U.S. likely to advise Americans against travel to Europe – sources

WASHINGTON, March 11 (Reuters) – The Trump administration is likely to discourage Americans from taking trips to Europe with a new advisory as soon as Wednesday that would warn against non-essential travel to the region over coronavirus concerns, sources said.

The White House is set to discuss the advisories as well as potential new travel restrictions on travelers from Europe entering the United States at a meeting on Wednesday, sources familiar with the discussions said. Reuters was first to report on the impending advisories.

The U.S. State Department is likely to raise the travel advisory for potentially all of Europe to “Level 3: Reconsider Travel,” airline and U.S. officials said. Italy, which has become an epicenter of the virus in Europe, is already a Level 3 country.

One option under discussion is a stringent ban similar to the one the United States imposed on travelers from China, four of the sources said. Under those travel restrictions, nearly all foreigners who had visited China in the previous two weeks were banned from entry, while U.S. citizens were quarantined on returned home.

It was not immediately clear whether the administration would reach a decision or make an announcement on Wednesday. Additional restrictions have been discussed routinely for weeks but have fresh urgency as the number of cases and deaths outside of China have soared in the United States and abroad.

Robert Redfield, the head of the U.S. Centers for Disease Control and Prevention (CDC), told a congressional hearing that Europe was a growing source of U.S. coronavirus cases.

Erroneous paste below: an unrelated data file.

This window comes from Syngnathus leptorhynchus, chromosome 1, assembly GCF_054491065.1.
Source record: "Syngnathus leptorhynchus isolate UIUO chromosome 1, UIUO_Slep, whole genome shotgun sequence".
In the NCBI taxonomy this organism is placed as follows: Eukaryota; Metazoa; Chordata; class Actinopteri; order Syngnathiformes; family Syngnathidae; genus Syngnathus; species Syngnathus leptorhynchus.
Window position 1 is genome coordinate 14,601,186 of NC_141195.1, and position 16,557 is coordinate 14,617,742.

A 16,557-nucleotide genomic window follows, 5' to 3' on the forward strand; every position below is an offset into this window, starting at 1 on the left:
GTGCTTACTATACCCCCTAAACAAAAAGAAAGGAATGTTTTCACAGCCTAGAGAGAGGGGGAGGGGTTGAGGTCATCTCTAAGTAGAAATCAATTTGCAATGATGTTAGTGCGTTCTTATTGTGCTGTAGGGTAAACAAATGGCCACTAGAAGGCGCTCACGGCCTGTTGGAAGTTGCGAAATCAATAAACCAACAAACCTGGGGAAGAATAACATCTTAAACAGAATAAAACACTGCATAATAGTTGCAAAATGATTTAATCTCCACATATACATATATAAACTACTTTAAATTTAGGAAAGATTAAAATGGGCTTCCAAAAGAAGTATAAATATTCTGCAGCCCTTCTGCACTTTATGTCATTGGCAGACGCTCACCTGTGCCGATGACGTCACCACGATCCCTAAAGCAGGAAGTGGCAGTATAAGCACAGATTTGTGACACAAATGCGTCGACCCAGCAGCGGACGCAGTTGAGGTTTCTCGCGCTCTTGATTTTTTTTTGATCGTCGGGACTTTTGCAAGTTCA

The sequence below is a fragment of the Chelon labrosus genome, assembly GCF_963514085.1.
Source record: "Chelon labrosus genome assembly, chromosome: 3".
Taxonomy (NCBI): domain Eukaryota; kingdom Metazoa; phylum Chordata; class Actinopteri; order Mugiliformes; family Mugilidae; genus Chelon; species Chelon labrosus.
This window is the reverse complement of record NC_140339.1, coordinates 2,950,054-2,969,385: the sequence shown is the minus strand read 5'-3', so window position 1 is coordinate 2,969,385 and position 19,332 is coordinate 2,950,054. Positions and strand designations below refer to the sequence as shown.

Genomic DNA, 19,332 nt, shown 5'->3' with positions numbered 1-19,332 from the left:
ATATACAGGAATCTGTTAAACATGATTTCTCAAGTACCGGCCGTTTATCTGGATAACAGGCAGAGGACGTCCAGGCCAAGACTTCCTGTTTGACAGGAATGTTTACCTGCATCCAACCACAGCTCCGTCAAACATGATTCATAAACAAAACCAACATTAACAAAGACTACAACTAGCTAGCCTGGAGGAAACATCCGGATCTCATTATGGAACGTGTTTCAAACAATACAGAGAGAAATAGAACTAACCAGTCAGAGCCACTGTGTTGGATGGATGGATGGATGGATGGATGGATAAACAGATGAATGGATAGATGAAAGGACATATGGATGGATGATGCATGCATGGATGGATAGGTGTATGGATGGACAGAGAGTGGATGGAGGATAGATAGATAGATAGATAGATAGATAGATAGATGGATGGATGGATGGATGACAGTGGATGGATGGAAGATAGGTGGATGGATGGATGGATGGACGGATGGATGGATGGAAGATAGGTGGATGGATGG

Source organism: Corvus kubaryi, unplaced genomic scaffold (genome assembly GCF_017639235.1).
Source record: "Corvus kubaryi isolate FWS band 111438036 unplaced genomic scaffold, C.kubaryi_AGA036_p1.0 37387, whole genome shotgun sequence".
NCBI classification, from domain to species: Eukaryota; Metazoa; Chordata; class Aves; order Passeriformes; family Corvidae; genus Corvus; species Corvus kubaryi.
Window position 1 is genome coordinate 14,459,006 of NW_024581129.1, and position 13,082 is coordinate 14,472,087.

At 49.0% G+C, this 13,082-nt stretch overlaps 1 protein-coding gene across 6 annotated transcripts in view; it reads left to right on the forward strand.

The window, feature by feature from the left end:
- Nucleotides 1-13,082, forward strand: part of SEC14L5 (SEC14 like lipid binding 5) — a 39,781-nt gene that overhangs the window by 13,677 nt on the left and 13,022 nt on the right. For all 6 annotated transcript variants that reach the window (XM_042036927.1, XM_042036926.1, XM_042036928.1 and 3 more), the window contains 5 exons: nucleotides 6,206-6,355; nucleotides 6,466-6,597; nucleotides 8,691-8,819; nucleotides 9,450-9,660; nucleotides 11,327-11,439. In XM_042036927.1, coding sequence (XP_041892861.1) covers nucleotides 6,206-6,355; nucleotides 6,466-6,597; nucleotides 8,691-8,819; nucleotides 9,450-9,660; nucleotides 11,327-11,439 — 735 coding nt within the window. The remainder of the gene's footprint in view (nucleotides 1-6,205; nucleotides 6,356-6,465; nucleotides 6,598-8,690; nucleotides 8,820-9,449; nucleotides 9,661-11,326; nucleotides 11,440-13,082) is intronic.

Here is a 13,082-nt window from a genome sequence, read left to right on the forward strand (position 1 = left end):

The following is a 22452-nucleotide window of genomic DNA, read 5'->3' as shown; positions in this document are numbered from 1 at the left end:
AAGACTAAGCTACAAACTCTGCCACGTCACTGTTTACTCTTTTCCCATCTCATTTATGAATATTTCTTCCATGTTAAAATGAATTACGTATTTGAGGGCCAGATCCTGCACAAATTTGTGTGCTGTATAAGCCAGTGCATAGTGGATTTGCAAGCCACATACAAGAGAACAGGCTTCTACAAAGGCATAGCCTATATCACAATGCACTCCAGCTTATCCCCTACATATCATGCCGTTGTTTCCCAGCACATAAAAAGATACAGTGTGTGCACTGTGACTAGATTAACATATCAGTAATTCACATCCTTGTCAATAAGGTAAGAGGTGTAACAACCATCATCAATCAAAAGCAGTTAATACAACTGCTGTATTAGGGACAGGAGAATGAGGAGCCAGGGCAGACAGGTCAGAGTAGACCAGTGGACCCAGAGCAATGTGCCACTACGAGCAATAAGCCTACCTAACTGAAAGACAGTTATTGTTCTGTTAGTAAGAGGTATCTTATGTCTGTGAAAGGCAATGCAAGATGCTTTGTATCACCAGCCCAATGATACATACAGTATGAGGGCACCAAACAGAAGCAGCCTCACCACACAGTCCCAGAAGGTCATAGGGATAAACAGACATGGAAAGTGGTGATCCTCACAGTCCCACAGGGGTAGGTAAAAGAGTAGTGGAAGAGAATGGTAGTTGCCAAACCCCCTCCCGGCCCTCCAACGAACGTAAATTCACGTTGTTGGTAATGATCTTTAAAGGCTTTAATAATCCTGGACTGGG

“Our real threat right now is Europe. That’s where the cases are coming in,” Redfield said. “If you want to just be blunt, Europe is the new China.”

Ken Cuccinelli, acting deputy security of the U.S. Department of Homeland Security (DHS), told another congressional hearing that limiting the spread of the coronavirus from Europe to the United States “presents a unique problem” because of the freedom of movement across borders on the Continent.

Two weeks ago, the State Department raised the travel advisory level for Italy and South Korea, calling on U.S. citizens to reconsider travel there and avoid trips to the regions hardest hit by the respiratory illness. It has also coordinated efforts to screen would-be travelers to the United States from those countries before boarding.

The administration has credited the ban on travel from China – imposed in late January – with slowing the spread of the virus, prompting questions about why it has not yet extended the measure to cover other hard-hit countries. (Reporting by David Shepardson, Alexandra Alper, and Steve Holland; additional reporting by Jeff Mason; Editing by Chris Sanders, Ross Colvin and Rosalba O’Brien)

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